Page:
Quick look at Yale 250?

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Anonymous User
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Quick look at Yale 250?

Postby Anonymous User » Sat Jan 05, 2013 1:11 pm

Do we have an obligation to obey the state? Reconciling state authority with individual autonomy is probably political theory’s most significant task, yet it appears impossible. Political obligation refers to a moral requirement not only to obey laws, but also to cooperate with the state by fulfilling duties such as voting. An obligation normally arises from an agreement, implicit or explicit, between two parties. If one consents to be bound by political duties in return for state benefits such as security, one has clearly entered into a special relationship with the state and has political obligations. Yet explicit commitments binding individuals to the state, for example oaths taken during the naturalization process, are rare. Furthermore, because benefits provided by the state are not excludable and one cannot move to a state-less territory, it is also implausible to argue that one has implicitly agreed to respect state authority by accepting those benefits.

Having failed to establish obligation through consent, one might turn to the principle of fairness, which postulates obligation because the benefits the state provides are both essential for living an acceptable life and worth a recipient’s efforts. Yet this is unconvincing because the utility of cooperation does not directly create an obligation if there is no individual alternative. It appears that categorical political obligations – moral requirements whose power stems from the state, not independent moral considerations – do not exist. Though we might agree that the state is justified, this problem of political obligation remains deeply troubling.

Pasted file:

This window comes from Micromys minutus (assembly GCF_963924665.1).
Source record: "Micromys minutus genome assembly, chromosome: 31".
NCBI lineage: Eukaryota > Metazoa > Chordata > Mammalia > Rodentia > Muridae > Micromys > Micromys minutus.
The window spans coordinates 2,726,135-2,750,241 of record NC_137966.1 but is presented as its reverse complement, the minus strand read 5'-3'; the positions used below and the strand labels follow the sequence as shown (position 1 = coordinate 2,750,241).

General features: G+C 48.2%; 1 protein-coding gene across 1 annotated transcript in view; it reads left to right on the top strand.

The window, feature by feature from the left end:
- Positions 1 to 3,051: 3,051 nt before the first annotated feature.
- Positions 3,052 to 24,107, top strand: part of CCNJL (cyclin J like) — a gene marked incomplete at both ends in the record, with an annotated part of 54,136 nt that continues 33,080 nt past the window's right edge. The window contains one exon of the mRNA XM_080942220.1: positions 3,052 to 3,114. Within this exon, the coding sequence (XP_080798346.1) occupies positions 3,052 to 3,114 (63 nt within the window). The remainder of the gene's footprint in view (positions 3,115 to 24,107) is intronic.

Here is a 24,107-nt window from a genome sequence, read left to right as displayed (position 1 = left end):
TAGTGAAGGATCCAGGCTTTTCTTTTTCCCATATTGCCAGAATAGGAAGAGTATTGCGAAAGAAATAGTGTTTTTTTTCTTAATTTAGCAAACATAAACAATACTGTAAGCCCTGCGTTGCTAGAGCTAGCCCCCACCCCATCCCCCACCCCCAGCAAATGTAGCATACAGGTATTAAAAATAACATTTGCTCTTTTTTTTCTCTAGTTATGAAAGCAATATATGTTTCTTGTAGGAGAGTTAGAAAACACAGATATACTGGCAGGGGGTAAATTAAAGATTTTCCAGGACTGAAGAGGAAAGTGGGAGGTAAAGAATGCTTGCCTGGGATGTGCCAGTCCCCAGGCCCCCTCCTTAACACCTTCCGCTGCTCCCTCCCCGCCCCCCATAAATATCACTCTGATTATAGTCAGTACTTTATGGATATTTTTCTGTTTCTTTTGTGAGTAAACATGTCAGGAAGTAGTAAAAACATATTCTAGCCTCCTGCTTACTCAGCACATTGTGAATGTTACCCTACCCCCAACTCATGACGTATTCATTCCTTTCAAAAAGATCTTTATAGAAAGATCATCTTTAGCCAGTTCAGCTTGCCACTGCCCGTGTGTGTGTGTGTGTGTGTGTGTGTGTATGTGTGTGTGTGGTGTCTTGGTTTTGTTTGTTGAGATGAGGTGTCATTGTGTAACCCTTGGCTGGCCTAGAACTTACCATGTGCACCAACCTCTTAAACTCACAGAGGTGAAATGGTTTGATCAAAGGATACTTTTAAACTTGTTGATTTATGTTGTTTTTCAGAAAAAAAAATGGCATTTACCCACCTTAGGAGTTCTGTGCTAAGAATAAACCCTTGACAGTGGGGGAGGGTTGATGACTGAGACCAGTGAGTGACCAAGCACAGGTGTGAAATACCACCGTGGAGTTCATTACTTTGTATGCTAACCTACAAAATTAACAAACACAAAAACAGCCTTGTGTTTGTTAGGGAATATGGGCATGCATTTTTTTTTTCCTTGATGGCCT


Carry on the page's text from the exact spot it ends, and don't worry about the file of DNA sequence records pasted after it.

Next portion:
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broadstreet11
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Re: Quick look at Yale 250?

Postby broadstreet11 » Sat Jan 05, 2013 1:50 pm

Can you critique mine in exchange? It's the next yale topic on the page (baseball).
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I think it's a good topic and essay, so I'll critique to make it great. I really think you focus too much on the background and not enough on the substance of the issue. I felt like the essay ended a paragraph too soon. I wanted you to argue why the issue is troubling rather than just tell me. What are the consequences of the limbo status of obligation?

I would also work more on a compelling hook. I think that it is very standard of a philosophical essay to ask a question and answer it with the essay. Maybe describe a situation in which the obligation comes into question. Just something that could make you stand out from the many philosophy 250s they will read.




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